Poor US-Russia relations still thwart Native reunifications

“The ice curtain that divides US families from Russian cousins” – BBC News

The people of this Bering Strait region still see themselves as one people and the border as an irritant. It was first drawn up in 1867 when America bought Alaska from a cash-strapped Tsarist Russia. But no-one took much notice then. Families lived on both islands and criss-crossed back and forth until 1948 when the border was suddenly closed. The Soviet military moved on to Big Diomede and the civilians were forcibly resettled on the Siberian mainland.
[…]
Over the years [since the Cold War ended], hopes continued that the more entwined relationship between the Russia and the West would loosen up the border. But they have been dashed by the Ukraine crisis and by Russia’s military build-up.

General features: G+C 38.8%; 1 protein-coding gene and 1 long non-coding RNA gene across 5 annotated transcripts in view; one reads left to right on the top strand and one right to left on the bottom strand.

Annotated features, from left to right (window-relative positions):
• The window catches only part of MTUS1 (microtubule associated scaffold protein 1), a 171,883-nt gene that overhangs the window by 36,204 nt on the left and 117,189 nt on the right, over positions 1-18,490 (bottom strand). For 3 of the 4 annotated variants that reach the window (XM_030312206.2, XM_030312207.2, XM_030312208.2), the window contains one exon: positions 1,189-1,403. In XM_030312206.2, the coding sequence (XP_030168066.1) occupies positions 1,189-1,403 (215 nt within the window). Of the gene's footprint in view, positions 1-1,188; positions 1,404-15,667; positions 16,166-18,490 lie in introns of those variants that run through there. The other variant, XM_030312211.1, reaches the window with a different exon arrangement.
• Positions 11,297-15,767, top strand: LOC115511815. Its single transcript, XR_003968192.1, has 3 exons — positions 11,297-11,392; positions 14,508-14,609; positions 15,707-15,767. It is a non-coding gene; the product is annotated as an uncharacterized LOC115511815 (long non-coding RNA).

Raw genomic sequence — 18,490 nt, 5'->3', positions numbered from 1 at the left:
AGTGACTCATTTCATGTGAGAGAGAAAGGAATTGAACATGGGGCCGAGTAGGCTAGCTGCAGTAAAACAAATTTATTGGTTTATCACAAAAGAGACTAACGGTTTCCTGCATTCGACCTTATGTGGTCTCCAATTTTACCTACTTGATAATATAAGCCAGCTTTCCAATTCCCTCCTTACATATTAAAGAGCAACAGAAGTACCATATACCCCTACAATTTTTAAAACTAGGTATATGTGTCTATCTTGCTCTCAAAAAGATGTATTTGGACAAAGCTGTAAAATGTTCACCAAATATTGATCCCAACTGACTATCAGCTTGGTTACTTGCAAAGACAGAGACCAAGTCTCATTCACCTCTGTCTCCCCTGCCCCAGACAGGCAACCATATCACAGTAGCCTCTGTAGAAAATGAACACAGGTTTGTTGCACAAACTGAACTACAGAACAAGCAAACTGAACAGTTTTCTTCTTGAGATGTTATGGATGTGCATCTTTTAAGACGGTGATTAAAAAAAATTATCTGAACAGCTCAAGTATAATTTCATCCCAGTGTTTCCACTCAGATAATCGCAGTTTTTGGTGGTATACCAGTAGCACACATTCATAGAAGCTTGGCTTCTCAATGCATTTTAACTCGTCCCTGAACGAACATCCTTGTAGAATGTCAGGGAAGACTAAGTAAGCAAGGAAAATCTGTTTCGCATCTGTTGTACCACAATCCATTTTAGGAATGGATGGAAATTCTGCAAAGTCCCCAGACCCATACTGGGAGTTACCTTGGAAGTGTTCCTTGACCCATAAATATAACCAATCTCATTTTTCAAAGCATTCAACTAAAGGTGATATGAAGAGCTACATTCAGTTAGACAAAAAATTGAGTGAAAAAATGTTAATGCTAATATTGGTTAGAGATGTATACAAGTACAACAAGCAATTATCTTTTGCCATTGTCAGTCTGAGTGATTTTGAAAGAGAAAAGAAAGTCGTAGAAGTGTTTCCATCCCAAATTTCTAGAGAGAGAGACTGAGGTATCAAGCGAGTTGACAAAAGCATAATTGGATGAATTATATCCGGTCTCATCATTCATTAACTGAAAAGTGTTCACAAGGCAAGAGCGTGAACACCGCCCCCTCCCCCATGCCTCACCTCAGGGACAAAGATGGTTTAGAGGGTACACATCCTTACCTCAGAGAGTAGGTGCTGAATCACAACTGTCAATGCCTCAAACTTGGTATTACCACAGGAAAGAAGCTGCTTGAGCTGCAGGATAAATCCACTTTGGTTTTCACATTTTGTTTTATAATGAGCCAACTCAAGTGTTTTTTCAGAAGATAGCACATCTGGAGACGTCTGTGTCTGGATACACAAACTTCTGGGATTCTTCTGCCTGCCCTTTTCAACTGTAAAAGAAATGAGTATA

June 2001 NASA satellite image of the Bering Strait, where the U.S. state of Alaska (right) meets Russia's Chukotka Autonomous Okrug (left).

June 2001 NASA satellite image of the Bering Strait, where the U.S. state of Alaska (right) meets Russia’s Chukotka Autonomous Okrug (left).


Previously from AFD:

NASA comes out swinging at Russia, US Congress


Also recently in the news:

The Atlantic: “In Alaska, Climate Change Threatens to Sweep Away the [Native] Village of Newtok” – A longform piece on this devastating trendline for Alaska Natives:

A 2003 report from the Government Accountability Office found that most of Alaska’s 200-plus native villages are affected by erosion and flooding, and that four were in “imminent danger.” By 2009, the GAO said 31 villages were in imminent danger.

 

Bill Humphrey

About Bill Humphrey

Bill Humphrey is the primary host of WVUD's Arsenal For Democracy talk radio show and is a Senior Editor for The Globalist. Follow him @BillHumphreyMA on twitter.
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